Anti-Arafat backlash grows in Congress, Jewish groups

Many mainstream Jewish groups are using rhetoric usually employed only by the greatest critics of the peace process.

At the same time, frustration has mounted on Capitol Hill that the United States has yet to put its own anti-terrorism house in order.

The anti-Arafat backlash comes as Secretary of State Madeleine Albright began her first Middle East mission against the backdrop of Israel's government announcing that the peace process was dead unless Arafat took immediate action against terrorists.

One organization that has been supportive of the peace process, B'nai B'rith, has called on the United States to stop all contact with the Palestinians, including CIA participation in Israeli-Palestinian security talks.

"The Palestinian Authority has become like a rogue state in a position which can be likened with those states that the United States has ceased all contact with," said Tommy Baer, president of B'nai B'rith.

"Perhaps Arafat is not the right person" to lead the Palestinians to peace, Baer said in an interview hours after last week's attack on Ben Yehuda Street, which claimed the lives of five Israelis and wounded more than 190.

That kind of language is music to the ears of Morton Klein, president of the Zionist Organization of America, who has led American Jewish opposition to the Israeli-Palestinian agreements, known as the Oslo Accords, signed four years ago on the White House lawn.

"There's been a significant shift of people openly stating that Arafat is the villain here and he continues to be the terrorist we hoped he was not," Klein said.

But other Jewish officials were not ready to declare that such a shift has taken place.

"We're not necessarily seeing a turn to the right," said Martin Raffel, associate executive vice chairman of the Jewish Council for Public Affairs, formerly the National Jewish Community Relations Advisory Council.

"This is a rallying around the Israeli people at a difficult time for them."

The Jewish community is laying the groundwork for a public relations campaign to boost support for Israel in its quest for security.

But even before the Ben Yehuda street attack, it appeared that the American public was behind the Jewish state.

A recent Harris poll showed Arafat's image slipping while Netanyahu's was gaining strength in U.S. opinion.

The poll also showed that 37 percent of those surveyed believe that the Palestinians should bear most of the blame for the problems in the peace talks.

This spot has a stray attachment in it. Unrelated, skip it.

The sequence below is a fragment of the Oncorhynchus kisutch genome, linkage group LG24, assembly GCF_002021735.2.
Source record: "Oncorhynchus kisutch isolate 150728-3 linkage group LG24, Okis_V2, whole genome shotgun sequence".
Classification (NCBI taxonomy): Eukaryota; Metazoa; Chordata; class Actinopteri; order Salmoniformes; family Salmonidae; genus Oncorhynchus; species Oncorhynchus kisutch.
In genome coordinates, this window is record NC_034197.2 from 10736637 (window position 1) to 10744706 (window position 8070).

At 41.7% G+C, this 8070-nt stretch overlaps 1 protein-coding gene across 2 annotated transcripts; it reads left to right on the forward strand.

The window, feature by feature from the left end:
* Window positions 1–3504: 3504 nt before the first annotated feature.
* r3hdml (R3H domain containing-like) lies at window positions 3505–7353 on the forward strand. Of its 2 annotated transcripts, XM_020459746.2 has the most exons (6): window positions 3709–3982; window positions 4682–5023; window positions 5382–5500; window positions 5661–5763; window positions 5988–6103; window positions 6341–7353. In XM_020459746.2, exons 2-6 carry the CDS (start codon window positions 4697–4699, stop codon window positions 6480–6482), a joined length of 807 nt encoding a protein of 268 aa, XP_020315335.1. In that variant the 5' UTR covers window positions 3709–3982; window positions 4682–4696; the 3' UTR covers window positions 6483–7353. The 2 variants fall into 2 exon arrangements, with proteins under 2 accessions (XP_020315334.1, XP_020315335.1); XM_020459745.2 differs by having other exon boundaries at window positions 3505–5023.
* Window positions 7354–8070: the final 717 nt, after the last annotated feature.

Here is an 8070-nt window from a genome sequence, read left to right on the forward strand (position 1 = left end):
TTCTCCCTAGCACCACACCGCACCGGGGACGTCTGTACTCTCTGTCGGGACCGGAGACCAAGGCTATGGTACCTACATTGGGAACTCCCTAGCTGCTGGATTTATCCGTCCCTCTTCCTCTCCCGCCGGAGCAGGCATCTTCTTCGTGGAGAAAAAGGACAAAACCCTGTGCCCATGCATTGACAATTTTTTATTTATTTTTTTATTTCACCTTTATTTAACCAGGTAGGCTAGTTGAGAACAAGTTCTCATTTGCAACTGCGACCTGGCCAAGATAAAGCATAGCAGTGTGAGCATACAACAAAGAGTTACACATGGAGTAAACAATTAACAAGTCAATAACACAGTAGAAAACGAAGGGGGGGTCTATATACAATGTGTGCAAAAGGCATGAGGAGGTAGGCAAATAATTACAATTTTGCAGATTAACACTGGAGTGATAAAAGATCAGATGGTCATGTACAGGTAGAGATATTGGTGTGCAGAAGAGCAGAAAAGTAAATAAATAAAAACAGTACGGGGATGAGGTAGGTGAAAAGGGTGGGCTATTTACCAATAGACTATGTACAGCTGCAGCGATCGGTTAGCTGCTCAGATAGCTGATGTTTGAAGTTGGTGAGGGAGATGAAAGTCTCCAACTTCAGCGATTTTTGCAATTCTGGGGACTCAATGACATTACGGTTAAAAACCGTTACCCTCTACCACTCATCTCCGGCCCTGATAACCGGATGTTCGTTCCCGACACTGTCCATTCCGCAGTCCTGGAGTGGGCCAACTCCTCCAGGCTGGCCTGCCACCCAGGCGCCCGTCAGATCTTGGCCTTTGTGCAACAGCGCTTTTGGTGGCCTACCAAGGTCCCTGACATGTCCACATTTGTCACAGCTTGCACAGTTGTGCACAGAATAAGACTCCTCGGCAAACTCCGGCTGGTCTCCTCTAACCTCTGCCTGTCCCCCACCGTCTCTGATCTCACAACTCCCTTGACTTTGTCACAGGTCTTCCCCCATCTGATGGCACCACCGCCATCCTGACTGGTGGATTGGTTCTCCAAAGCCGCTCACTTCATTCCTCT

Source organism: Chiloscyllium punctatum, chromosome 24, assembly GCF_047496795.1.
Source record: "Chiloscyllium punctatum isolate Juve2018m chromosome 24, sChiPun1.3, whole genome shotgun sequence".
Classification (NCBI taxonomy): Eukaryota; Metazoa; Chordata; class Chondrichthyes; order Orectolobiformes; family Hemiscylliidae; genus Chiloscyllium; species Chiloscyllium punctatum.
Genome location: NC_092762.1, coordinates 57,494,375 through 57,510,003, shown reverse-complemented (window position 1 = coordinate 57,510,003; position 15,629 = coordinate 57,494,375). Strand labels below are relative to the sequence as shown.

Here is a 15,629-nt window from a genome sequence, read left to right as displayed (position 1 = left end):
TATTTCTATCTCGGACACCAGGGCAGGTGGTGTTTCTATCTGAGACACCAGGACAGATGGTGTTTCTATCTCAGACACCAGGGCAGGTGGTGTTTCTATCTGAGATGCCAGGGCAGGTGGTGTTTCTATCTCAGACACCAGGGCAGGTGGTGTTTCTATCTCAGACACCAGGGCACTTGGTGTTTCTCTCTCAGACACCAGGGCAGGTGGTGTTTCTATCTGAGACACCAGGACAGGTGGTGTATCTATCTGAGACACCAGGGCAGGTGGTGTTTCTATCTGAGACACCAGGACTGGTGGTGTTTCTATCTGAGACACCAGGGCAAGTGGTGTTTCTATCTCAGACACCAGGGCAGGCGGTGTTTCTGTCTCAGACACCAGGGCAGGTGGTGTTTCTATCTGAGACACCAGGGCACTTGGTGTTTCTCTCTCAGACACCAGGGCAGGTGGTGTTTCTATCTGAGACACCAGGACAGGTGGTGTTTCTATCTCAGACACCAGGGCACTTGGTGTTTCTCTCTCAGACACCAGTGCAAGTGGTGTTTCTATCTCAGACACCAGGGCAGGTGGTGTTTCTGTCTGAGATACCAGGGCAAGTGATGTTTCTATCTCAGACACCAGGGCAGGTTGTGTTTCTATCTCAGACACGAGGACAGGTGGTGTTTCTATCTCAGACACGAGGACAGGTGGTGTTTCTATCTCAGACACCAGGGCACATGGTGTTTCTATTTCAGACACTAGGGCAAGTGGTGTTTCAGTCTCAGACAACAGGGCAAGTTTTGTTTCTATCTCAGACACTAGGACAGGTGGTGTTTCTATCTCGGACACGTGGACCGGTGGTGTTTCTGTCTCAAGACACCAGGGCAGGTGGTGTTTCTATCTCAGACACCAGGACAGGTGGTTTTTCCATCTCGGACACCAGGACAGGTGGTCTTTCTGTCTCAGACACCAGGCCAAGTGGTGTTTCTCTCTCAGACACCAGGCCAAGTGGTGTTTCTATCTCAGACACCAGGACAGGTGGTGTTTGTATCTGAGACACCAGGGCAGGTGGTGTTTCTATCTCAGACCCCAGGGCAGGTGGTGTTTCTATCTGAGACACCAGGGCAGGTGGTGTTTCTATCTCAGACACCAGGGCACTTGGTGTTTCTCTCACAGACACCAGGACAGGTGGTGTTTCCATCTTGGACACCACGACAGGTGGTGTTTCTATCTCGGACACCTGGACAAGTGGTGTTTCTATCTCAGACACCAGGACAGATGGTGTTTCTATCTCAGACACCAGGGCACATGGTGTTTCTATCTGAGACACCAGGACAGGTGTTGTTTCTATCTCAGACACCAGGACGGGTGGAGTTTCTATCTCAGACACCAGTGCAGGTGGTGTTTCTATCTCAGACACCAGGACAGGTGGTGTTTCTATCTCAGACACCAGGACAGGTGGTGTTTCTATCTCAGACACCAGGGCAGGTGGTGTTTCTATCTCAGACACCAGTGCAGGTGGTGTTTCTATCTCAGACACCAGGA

Israel was mostly to blame, according to 20 percent of the respondents.

The poll of 1,007 Americans was taken in August and released this week. It has a margin of error of plus or minus 3 percent.

A similar poll in March and April found 31 percent blamed the Palestinians, while 28 percent blamed Israel.

Respondents in the August survey split 41 to 40 percent on whether Netanyahu was breaking agreements with the Palestinians.

As for Arafat, 30 percent said he was complying with the accords; 55 percent said he did not.

While the American public lays some of the blame on Netanyahu's doorstep, the bipartisan leadership of Congress has conditioned the future of U.S.-Palestinian relations on Arafat's actions.

In a letter to Albright, the congressional leadership urged "in the strongest possible terms to focus on one clear message to the Palestinians: Fight terrorism and violence unceasingly and commit to the systemic and complete eradication of the terrorist infrastructure."

The letter from Senate Majority Leader Trent Lott (R-Miss.) and Minority Leader Tom Daschle (D-S.D.), House Speaker Newt Gingrich (R-Ga.) and Minority Leader Richard Gephardt (D-Mo.) wrote Arafat that "American patience and understanding are at an end.

"Arafat and the leaders of the Palestinian Authority must live up to this solemn obligation" to fight terror "or risk an end to the relationship with, and support of, the United States of America."

U.S. aid to the Palestinian Authority remains frozen. The law that allows direct aid to the authority expired last month after the State Department would not certify Palestinian compliance with the Oslo Accords.

Meanwhile, Congress is preparing to act on another front.

Fed up with the State Department's failure to create a list of terrorist groups, as required under last year's anti-terrorism law, Rep. Charles Schumer (D-N.Y.) has introduced an amendment to cut the department's budget by $1 million a month until it completes such a list.

The list is a precursor to banning these groups' U.S. fund-raising.

A senior State Department official said the list will not be completed until at least October. According to this official, lawyers are working feverishly on the documentation required by the law.

Speaking in the wake of Hamas' claim of responsibility for last week's bombing in Jerusalem, Schumer said, "I find it an affront, as an American, that groups like Hamas are still allowed to fund-raise here, are allowed to bring members here."